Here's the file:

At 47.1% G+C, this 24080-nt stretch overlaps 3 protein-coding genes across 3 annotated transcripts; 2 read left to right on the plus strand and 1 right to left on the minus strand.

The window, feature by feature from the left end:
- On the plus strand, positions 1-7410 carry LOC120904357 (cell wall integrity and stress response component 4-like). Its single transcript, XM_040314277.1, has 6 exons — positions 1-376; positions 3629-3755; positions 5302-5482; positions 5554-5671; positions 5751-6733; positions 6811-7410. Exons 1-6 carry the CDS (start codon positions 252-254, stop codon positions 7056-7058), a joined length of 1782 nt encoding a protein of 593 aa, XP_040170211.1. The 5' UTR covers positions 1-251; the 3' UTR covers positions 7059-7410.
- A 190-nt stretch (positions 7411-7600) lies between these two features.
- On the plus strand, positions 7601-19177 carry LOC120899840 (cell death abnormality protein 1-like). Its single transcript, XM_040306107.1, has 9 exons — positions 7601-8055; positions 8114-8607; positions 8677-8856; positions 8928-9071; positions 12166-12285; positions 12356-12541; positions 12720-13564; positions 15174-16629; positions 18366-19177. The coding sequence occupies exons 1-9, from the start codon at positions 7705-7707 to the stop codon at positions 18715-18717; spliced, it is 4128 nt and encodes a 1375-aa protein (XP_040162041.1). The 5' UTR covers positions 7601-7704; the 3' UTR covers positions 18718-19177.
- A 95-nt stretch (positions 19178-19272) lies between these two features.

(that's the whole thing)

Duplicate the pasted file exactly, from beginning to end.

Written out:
At 47.1% G+C, this 24080-nt stretch overlaps 3 protein-coding genes across 3 annotated transcripts; 2 read left to right on the plus strand and 1 right to left on the minus strand.

The window, feature by feature from the left end:
- On the plus strand, positions 1-7410 carry LOC120904357 (cell wall integrity and stress response component 4-like). Its single transcript, XM_040314277.1, has 6 exons — positions 1-376; positions 3629-3755; positions 5302-5482; positions 5554-5671; positions 5751-6733; positions 6811-7410. Exons 1-6 carry the CDS (start codon positions 252-254, stop codon positions 7056-7058), a joined length of 1782 nt encoding a protein of 593 aa, XP_040170211.1. The 5' UTR covers positions 1-251; the 3' UTR covers positions 7059-7410.
- A 190-nt stretch (positions 7411-7600) lies between these two features.
- On the plus strand, positions 7601-19177 carry LOC120899840 (cell death abnormality protein 1-like). Its single transcript, XM_040306107.1, has 9 exons — positions 7601-8055; positions 8114-8607; positions 8677-8856; positions 8928-9071; positions 12166-12285; positions 12356-12541; positions 12720-13564; positions 15174-16629; positions 18366-19177. The coding sequence occupies exons 1-9, from the start codon at positions 7705-7707 to the stop codon at positions 18715-18717; spliced, it is 4128 nt and encodes a 1375-aa protein (XP_040162041.1). The 5' UTR covers positions 7601-7704; the 3' UTR covers positions 18718-19177.
- A 95-nt stretch (positions 19178-19272) lies between these two features.